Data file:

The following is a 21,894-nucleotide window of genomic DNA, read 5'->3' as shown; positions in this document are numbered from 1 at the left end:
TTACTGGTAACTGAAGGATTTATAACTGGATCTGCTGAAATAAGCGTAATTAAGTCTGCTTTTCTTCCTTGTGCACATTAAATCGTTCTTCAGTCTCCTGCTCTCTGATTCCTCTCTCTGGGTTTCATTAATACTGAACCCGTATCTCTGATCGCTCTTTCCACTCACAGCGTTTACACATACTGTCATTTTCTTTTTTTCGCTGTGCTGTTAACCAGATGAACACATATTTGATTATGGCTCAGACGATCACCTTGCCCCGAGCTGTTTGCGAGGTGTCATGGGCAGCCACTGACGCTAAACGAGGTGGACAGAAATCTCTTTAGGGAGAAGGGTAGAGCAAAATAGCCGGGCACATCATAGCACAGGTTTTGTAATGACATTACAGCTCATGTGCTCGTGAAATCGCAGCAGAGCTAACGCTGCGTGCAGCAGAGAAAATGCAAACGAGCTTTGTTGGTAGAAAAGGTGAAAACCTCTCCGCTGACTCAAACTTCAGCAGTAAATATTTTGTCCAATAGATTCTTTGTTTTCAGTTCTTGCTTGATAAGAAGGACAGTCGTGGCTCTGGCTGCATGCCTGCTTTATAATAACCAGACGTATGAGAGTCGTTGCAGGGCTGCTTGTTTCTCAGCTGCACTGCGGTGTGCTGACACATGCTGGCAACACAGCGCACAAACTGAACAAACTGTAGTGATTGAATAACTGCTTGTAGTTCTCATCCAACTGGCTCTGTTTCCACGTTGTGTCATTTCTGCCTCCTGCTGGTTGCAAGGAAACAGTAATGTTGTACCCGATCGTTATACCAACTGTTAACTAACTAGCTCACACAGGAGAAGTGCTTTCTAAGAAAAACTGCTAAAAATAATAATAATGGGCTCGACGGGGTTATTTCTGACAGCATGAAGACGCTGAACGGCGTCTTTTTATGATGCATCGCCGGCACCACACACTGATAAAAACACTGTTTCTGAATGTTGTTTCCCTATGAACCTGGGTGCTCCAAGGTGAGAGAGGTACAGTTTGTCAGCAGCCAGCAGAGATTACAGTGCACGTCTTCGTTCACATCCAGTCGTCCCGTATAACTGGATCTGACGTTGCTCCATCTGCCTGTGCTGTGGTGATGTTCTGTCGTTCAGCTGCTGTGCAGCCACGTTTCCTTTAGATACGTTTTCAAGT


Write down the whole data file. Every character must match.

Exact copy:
The following is a 21,894-nucleotide window of genomic DNA, read 5'->3' as shown; positions in this document are numbered from 1 at the left end:
TTACTGGTAACTGAAGGATTTATAACTGGATCTGCTGAAATAAGCGTAATTAAGTCTGCTTTTCTTCCTTGTGCACATTAAATCGTTCTTCAGTCTCCTGCTCTCTGATTCCTCTCTCTGGGTTTCATTAATACTGAACCCGTATCTCTGATCGCTCTTTCCACTCACAGCGTTTACACATACTGTCATTTTCTTTTTTTCGCTGTGCTGTTAACCAGATGAACACATATTTGATTATGGCTCAGACGATCACCTTGCCCCGAGCTGTTTGCGAGGTGTCATGGGCAGCCACTGACGCTAAACGAGGTGGACAGAAATCTCTTTAGGGAGAAGGGTAGAGCAAAATAGCCGGGCACATCATAGCACAGGTTTTGTAATGACATTACAGCTCATGTGCTCGTGAAATCGCAGCAGAGCTAACGCTGCGTGCAGCAGAGAAAATGCAAACGAGCTTTGTTGGTAGAAAAGGTGAAAACCTCTCCGCTGACTCAAACTTCAGCAGTAAATATTTTGTCCAATAGATTCTTTGTTTTCAGTTCTTGCTTGATAAGAAGGACAGTCGTGGCTCTGGCTGCATGCCTGCTTTATAATAACCAGACGTATGAGAGTCGTTGCAGGGCTGCTTGTTTCTCAGCTGCACTGCGGTGTGCTGACACATGCTGGCAACACAGCGCACAAACTGAACAAACTGTAGTGATTGAATAACTGCTTGTAGTTCTCATCCAACTGGCTCTGTTTCCACGTTGTGTCATTTCTGCCTCCTGCTGGTTGCAAGGAAACAGTAATGTTGTACCCGATCGTTATACCAACTGTTAACTAACTAGCTCACACAGGAGAAGTGCTTTCTAAGAAAAACTGCTAAAAATAATAATAATGGGCTCGACGGGGTTATTTCTGACAGCATGAAGACGCTGAACGGCGTCTTTTTATGATGCATCGCCGGCACCACACACTGATAAAAACACTGTTTCTGAATGTTGTTTCCCTATGAACCTGGGTGCTCCAAGGTGAGAGAGGTACAGTTTGTCAGCAGCCAGCAGAGATTACAGTGCACGTCTTCGTTCACATCCAGTCGTCCCGTATAACTGGATCTGACGTTGCTCCATCTGCCTGTGCTGTGGTGATGTTCTGTCGTTCAGCTGCTGTGCAGCCACGTTTCCTTTAGATACGTTTTCAAGT